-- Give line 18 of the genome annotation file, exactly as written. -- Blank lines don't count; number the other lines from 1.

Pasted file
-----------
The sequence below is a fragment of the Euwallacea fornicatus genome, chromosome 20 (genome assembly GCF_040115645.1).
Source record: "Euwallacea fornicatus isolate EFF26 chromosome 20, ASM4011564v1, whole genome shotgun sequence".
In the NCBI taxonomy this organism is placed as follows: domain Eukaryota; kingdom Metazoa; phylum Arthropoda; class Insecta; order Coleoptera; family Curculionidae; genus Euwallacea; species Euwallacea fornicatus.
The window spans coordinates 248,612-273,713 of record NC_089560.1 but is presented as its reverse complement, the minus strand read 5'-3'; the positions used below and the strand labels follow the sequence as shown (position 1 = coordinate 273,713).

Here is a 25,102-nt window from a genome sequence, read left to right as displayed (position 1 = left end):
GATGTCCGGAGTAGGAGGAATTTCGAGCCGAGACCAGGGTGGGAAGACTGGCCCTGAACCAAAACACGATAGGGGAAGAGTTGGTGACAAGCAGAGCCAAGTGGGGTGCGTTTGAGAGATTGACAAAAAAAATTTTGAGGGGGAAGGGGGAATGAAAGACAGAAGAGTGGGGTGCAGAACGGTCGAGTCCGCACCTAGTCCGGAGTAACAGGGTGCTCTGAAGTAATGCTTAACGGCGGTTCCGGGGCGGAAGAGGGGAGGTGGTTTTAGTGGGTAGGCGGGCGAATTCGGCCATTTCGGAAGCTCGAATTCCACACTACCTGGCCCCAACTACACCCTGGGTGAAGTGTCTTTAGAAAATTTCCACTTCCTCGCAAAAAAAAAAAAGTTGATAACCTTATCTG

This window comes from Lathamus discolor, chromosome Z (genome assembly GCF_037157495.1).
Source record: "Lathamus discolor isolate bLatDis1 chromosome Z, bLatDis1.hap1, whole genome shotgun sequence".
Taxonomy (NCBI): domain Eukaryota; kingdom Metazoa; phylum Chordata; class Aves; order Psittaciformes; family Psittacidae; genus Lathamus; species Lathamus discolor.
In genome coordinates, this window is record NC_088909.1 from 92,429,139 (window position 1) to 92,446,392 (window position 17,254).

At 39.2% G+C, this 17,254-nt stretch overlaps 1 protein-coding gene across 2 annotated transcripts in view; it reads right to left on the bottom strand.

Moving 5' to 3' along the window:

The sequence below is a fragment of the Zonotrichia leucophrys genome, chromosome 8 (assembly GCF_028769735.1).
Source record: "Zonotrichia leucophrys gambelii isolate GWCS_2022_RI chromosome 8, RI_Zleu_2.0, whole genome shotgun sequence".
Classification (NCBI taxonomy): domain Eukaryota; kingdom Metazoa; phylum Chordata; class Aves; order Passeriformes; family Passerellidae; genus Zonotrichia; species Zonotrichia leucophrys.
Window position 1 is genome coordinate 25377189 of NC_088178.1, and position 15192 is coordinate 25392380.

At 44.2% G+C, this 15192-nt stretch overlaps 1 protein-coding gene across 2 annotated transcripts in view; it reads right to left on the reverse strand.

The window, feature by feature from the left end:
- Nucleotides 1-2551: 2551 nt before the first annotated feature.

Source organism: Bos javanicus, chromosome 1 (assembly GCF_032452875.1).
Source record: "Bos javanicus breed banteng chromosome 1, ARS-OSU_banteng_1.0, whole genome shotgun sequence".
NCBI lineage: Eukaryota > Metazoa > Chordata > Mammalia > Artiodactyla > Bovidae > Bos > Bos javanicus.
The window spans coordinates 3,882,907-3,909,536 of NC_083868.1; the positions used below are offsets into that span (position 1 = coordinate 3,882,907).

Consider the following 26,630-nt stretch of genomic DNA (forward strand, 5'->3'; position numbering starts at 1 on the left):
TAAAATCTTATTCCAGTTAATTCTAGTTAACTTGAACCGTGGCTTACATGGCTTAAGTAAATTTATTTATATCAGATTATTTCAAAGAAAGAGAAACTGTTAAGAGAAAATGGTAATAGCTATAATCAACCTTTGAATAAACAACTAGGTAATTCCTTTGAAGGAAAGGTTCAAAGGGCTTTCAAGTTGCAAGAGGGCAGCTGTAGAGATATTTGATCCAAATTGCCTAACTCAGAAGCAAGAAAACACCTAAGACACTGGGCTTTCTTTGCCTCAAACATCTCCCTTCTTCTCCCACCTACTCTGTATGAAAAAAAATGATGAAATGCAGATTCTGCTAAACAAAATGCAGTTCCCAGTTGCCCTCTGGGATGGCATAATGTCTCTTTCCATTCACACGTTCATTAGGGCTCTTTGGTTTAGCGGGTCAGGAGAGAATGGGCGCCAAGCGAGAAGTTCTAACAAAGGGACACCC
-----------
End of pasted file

The window, feature by feature from the left end: